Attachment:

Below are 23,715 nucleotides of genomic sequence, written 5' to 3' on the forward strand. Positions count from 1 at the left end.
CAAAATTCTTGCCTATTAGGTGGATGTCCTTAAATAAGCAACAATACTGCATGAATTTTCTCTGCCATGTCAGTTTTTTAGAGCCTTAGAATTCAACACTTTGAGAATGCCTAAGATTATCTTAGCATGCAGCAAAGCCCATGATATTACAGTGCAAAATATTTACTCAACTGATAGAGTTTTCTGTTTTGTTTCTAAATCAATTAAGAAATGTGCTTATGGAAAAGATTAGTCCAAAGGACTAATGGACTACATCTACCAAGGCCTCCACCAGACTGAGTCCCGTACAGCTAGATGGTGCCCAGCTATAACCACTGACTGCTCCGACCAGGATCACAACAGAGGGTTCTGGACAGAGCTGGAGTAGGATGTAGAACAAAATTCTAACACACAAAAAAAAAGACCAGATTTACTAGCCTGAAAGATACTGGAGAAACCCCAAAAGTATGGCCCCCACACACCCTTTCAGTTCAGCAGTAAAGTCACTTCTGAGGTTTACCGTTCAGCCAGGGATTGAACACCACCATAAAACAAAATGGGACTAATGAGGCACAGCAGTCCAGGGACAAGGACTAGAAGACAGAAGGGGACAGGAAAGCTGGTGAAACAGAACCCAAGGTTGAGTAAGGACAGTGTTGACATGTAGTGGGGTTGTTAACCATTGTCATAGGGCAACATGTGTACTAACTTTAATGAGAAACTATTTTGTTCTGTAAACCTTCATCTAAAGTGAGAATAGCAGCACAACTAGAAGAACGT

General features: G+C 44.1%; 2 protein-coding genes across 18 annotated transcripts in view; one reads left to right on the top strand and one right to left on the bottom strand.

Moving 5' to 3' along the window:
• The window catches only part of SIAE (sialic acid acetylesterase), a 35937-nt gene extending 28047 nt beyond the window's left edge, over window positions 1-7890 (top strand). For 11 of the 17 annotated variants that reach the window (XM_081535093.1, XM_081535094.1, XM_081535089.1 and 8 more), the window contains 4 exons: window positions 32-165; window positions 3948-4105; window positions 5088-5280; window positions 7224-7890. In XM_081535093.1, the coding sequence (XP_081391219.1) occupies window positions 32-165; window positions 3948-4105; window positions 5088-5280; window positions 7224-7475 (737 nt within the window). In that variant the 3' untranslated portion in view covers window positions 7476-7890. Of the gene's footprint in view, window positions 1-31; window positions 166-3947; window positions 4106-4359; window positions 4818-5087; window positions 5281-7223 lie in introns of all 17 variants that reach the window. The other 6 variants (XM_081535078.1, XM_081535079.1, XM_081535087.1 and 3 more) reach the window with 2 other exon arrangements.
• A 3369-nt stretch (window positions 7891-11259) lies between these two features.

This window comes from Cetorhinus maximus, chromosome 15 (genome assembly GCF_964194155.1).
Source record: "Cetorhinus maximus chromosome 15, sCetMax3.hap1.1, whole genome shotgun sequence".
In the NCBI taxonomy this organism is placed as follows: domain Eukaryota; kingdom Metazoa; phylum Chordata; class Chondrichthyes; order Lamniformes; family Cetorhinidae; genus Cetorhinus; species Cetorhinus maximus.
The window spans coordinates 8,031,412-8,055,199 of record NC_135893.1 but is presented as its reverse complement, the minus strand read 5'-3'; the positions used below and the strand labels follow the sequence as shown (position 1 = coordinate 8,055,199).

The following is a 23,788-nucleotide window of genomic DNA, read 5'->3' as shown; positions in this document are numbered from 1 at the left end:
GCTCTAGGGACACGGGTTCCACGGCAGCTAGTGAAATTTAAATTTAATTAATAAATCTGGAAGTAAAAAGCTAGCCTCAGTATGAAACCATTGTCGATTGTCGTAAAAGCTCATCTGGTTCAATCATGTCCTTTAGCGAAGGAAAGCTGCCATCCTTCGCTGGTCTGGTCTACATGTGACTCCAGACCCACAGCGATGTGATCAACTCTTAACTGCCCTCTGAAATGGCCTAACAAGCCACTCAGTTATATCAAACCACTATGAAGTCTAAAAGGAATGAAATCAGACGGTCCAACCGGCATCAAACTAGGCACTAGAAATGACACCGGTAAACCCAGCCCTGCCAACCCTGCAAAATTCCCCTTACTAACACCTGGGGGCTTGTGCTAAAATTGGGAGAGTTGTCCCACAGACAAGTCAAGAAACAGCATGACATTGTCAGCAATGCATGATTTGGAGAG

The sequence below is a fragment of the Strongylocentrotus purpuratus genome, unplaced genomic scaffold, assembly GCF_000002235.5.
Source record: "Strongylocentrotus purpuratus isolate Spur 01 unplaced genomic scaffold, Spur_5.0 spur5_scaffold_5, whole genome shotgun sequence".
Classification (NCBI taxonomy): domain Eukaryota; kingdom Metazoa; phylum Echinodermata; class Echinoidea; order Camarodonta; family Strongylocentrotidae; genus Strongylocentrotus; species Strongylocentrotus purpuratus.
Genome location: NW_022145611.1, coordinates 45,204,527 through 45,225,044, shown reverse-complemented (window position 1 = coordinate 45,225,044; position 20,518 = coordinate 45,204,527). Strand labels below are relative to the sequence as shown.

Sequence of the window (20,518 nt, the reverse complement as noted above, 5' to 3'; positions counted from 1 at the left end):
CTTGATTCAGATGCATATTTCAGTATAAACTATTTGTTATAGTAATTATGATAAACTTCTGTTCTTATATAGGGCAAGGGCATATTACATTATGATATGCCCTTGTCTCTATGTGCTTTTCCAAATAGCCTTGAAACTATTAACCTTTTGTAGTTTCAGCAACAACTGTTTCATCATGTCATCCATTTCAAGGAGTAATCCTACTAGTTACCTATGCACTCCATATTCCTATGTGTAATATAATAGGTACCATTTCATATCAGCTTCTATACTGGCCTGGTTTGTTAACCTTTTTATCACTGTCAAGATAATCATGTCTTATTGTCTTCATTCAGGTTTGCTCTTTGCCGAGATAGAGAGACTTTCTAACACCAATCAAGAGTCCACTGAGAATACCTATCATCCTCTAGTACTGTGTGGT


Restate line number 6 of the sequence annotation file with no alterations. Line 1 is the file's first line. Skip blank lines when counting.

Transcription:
• A 3369-nt stretch (window positions 7891-11259) lies between these two features.